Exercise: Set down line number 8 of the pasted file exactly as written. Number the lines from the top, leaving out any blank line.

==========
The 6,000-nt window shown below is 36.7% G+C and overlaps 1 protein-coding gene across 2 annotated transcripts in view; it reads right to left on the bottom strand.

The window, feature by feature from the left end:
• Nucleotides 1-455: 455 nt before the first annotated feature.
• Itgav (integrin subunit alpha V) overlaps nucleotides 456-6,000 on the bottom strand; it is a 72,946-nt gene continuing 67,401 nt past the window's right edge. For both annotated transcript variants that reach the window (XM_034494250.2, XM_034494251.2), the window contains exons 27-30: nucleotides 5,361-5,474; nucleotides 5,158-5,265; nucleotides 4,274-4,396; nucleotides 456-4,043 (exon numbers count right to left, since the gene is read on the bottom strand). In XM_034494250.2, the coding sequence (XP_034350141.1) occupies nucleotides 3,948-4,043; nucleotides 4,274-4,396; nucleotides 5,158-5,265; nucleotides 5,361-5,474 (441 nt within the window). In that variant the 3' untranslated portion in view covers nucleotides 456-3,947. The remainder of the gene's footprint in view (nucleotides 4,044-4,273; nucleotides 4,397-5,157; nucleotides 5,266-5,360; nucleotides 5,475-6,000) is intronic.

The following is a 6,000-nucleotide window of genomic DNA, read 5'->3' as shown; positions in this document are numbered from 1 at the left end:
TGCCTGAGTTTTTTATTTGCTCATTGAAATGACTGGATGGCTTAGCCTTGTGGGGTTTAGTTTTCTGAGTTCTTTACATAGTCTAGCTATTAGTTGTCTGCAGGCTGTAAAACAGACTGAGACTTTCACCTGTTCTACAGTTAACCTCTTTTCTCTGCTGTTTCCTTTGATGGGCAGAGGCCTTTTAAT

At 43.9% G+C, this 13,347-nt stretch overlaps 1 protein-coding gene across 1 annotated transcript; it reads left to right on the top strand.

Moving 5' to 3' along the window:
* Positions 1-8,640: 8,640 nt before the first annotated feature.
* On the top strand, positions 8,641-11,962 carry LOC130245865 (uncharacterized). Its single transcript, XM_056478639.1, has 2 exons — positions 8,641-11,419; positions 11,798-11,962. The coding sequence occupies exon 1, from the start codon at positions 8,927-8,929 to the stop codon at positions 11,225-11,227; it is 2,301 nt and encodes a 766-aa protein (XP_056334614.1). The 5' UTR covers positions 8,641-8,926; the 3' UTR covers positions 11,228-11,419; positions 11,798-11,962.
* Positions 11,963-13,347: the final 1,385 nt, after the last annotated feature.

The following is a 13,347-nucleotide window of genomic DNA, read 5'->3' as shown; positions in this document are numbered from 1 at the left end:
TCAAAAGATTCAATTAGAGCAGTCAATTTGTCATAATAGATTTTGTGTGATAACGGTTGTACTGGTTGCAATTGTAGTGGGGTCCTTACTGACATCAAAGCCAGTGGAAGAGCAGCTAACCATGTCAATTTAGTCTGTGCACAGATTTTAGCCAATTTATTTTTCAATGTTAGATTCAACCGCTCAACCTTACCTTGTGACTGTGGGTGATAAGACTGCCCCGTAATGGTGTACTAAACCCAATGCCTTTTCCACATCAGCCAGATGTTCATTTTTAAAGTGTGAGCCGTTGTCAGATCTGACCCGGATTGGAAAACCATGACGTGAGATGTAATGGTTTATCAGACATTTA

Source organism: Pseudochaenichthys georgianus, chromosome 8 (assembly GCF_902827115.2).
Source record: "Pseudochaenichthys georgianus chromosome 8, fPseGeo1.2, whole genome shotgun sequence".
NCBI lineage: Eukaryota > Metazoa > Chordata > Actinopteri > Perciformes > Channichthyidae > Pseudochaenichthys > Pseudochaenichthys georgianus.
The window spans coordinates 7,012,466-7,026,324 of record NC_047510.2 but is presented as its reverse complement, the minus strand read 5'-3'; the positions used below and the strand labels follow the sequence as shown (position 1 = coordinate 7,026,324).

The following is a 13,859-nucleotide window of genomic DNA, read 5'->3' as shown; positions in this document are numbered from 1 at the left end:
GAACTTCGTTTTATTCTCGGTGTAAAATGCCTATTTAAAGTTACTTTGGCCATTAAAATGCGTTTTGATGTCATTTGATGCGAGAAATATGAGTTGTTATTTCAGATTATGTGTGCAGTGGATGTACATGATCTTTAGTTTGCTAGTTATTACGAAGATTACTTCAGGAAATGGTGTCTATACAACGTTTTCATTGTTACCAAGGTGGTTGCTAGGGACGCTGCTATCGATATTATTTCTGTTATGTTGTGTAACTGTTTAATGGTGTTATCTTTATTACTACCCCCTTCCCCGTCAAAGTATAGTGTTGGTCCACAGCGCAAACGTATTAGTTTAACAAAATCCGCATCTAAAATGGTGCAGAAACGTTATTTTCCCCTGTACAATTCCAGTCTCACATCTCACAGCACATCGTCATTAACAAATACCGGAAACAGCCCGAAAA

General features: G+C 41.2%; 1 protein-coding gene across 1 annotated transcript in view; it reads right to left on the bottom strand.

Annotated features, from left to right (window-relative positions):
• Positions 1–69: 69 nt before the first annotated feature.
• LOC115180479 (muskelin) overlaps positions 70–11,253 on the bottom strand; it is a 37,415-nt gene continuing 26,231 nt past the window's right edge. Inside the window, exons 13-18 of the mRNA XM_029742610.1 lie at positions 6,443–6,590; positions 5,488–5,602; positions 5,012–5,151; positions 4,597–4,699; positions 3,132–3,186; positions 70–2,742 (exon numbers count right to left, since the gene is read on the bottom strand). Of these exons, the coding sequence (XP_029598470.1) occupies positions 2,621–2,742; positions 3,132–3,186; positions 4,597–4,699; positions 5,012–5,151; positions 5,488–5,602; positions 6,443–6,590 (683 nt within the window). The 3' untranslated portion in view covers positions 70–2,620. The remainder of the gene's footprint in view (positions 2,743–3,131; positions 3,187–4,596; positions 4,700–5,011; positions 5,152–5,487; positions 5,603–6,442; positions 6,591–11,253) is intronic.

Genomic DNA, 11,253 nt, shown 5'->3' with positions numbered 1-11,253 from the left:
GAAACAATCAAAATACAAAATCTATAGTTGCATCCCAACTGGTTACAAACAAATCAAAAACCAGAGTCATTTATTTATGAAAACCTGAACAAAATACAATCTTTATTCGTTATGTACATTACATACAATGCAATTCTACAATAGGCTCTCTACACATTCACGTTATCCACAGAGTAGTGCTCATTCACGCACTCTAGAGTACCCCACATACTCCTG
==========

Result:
Moving 5' to 3' along the window: